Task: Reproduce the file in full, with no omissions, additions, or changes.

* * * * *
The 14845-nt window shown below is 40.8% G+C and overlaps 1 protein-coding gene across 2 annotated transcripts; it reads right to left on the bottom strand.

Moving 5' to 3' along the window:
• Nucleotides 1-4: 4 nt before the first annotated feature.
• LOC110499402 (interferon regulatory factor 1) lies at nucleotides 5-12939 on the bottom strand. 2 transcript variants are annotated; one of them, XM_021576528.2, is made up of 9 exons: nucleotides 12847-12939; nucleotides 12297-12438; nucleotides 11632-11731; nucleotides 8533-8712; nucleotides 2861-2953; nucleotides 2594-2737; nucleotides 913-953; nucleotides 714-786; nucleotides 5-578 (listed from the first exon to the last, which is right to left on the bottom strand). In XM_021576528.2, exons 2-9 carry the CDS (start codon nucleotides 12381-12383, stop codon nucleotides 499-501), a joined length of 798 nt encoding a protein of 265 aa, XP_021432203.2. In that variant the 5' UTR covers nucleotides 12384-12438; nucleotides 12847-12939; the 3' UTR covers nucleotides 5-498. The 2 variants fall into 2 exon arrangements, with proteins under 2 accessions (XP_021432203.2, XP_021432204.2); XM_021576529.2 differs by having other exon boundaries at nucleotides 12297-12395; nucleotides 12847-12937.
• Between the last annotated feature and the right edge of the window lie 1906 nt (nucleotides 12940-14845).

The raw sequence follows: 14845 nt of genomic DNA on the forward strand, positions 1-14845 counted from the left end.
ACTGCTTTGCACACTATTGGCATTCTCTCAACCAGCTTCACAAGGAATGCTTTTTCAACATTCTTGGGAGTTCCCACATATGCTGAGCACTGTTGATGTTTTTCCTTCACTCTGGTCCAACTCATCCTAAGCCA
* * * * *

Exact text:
The 14845-nt window shown below is 40.8% G+C and overlaps 1 protein-coding gene across 2 annotated transcripts; it reads right to left on the bottom strand.

Moving 5' to 3' along the window:
• Nucleotides 1-4: 4 nt before the first annotated feature.
• LOC110499402 (interferon regulatory factor 1) lies at nucleotides 5-12939 on the bottom strand. 2 transcript variants are annotated; one of them, XM_021576528.2, is made up of 9 exons: nucleotides 12847-12939; nucleotides 12297-12438; nucleotides 11632-11731; nucleotides 8533-8712; nucleotides 2861-2953; nucleotides 2594-2737; nucleotides 913-953; nucleotides 714-786; nucleotides 5-578 (listed from the first exon to the last, which is right to left on the bottom strand). In XM_021576528.2, exons 2-9 carry the CDS (start codon nucleotides 12381-12383, stop codon nucleotides 499-501), a joined length of 798 nt encoding a protein of 265 aa, XP_021432203.2. In that variant the 5' UTR covers nucleotides 12384-12438; nucleotides 12847-12939; the 3' UTR covers nucleotides 5-498. The 2 variants fall into 2 exon arrangements, with proteins under 2 accessions (XP_021432203.2, XP_021432204.2); XM_021576529.2 differs by having other exon boundaries at nucleotides 12297-12395; nucleotides 12847-12937.
• Between the last annotated feature and the right edge of the window lie 1906 nt (nucleotides 12940-14845).

The raw sequence follows: 14845 nt of genomic DNA on the forward strand, positions 1-14845 counted from the left end.
ACTGCTTTGCACACTATTGGCATTCTCTCAACCAGCTTCACAAGGAATGCTTTTTCAACATTCTTGGGAGTTCCCACATATGCTGAGCACTGTTGATGTTTTTCCTTCACTCTGGTCCAACTCATCCTAAGCCA